Bill Condon (God’s and Monsters, Mr. Holmes, the upcoming Beauty & The Beast) took over the franchise with Farewell to the Flesh. The setting moves from Chicago to New Orleans just before Mardi Gras, and focuses on a young teacher Annie and her family. Her father died the year before in what appeared to be a Candyman Murder. Her brother gets in trouble when he threatens an author who wrote a book on Candyman and said author is gutted.
This film focuses heavily on the backstory of the Candyman as Annie starts to discover that her family has a deep connection to him. Annie unwittingly calls him forth and he comes and speaks to her, killing those nearby. He also seems to start influencing the children of her class.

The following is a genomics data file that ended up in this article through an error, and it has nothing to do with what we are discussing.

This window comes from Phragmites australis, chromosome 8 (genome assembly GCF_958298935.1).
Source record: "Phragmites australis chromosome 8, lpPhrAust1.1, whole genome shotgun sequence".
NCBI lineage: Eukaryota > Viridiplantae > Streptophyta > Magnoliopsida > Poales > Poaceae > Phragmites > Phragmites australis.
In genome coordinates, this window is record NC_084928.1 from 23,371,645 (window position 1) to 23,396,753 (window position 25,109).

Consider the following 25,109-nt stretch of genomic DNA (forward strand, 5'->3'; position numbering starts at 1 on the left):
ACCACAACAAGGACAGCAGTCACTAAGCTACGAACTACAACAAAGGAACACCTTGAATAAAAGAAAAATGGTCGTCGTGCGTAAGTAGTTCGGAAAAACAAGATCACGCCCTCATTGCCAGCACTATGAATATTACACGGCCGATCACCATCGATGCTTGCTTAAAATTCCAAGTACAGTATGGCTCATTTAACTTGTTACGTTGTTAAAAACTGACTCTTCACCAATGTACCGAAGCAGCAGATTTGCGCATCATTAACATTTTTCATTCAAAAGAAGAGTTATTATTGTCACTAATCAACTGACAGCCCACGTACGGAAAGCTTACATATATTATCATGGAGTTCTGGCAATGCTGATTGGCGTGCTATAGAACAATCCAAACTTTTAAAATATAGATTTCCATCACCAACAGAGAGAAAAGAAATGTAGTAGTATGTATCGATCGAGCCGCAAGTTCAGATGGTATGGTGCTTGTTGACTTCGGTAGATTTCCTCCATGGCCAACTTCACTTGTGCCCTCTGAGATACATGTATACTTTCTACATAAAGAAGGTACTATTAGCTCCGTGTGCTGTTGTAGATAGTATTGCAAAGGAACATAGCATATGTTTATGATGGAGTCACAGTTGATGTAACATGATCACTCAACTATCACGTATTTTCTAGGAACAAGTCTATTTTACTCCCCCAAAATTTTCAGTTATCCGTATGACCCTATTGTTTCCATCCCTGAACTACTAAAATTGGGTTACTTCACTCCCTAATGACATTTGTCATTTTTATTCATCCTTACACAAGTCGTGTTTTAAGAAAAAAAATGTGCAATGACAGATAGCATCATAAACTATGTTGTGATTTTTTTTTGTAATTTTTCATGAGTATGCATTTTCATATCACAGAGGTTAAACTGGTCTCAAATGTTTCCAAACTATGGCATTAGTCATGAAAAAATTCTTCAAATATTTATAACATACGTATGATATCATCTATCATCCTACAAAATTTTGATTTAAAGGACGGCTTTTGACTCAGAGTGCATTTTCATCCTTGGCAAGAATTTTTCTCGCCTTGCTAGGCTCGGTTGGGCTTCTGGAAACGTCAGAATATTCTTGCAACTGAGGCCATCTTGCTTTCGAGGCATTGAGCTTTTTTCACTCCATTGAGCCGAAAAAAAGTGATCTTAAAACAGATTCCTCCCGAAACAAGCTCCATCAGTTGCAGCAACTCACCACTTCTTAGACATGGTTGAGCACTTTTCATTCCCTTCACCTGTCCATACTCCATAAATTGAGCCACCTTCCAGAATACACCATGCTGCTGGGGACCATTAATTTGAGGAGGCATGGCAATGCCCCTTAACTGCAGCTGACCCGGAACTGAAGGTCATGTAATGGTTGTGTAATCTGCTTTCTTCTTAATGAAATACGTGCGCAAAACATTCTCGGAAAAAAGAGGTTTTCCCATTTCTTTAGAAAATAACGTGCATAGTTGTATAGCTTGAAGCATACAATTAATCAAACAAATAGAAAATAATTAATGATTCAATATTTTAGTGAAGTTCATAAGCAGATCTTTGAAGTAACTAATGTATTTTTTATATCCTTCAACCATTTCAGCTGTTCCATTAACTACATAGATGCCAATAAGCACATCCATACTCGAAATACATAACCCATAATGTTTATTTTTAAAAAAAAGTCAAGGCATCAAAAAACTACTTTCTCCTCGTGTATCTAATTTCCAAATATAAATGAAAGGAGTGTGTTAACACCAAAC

There are some interesting ideas at play here, but it does not always make a lot of sense. Why exactly is the Candyman trying to kill his descendants? Why is he seeking to destroy himself? Does he not want his family line to continue?
Todd, as with the first film gives a dependable performance, imbuing the Candyman with a dark threatening and yet tragic nature. But the film never comes together, and has a tendency to feel all over the place. While not a terrible sequel, it is not as good a follow up as one would hope.